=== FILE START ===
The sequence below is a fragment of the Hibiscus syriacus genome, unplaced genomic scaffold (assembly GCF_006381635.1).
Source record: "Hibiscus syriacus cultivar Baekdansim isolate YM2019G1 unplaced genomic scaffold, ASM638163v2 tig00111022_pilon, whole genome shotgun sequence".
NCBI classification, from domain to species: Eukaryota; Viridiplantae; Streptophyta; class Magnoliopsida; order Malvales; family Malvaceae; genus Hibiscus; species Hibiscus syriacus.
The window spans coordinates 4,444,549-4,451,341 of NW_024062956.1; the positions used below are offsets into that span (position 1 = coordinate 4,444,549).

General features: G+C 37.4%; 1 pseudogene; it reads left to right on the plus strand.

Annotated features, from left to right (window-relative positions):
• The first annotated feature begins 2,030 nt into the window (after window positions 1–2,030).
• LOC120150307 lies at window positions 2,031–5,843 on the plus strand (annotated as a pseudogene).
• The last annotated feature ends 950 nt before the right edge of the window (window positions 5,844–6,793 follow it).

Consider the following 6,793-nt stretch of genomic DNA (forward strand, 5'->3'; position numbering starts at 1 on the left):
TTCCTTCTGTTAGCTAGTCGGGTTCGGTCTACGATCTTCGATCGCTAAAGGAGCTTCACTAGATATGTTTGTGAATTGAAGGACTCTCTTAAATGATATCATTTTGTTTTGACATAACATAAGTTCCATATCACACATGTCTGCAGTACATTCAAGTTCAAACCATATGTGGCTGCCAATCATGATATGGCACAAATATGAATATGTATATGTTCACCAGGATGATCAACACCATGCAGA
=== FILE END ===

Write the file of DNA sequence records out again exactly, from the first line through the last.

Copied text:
The sequence below is a fragment of the Hibiscus syriacus genome, unplaced genomic scaffold (assembly GCF_006381635.1).
Source record: "Hibiscus syriacus cultivar Baekdansim isolate YM2019G1 unplaced genomic scaffold, ASM638163v2 tig00111022_pilon, whole genome shotgun sequence".
NCBI classification, from domain to species: Eukaryota; Viridiplantae; Streptophyta; class Magnoliopsida; order Malvales; family Malvaceae; genus Hibiscus; species Hibiscus syriacus.
The window spans coordinates 4,444,549-4,451,341 of NW_024062956.1; the positions used below are offsets into that span (position 1 = coordinate 4,444,549).

General features: G+C 37.4%; 1 pseudogene; it reads left to right on the plus strand.

Annotated features, from left to right (window-relative positions):
• The first annotated feature begins 2,030 nt into the window (after window positions 1–2,030).
• LOC120150307 lies at window positions 2,031–5,843 on the plus strand (annotated as a pseudogene).
• The last annotated feature ends 950 nt before the right edge of the window (window positions 5,844–6,793 follow it).

Consider the following 6,793-nt stretch of genomic DNA (forward strand, 5'->3'; position numbering starts at 1 on the left):
TTCCTTCTGTTAGCTAGTCGGGTTCGGTCTACGATCTTCGATCGCTAAAGGAGCTTCACTAGATATGTTTGTGAATTGAAGGACTCTCTTAAATGATATCATTTTGTTTTGACATAACATAAGTTCCATATCACACATGTCTGCAGTACATTCAAGTTCAAACCATATGTGGCTGCCAATCATGATATGGCACAAATATGAATATGTATATGTTCACCAGGATGATCAACACCATGCAGA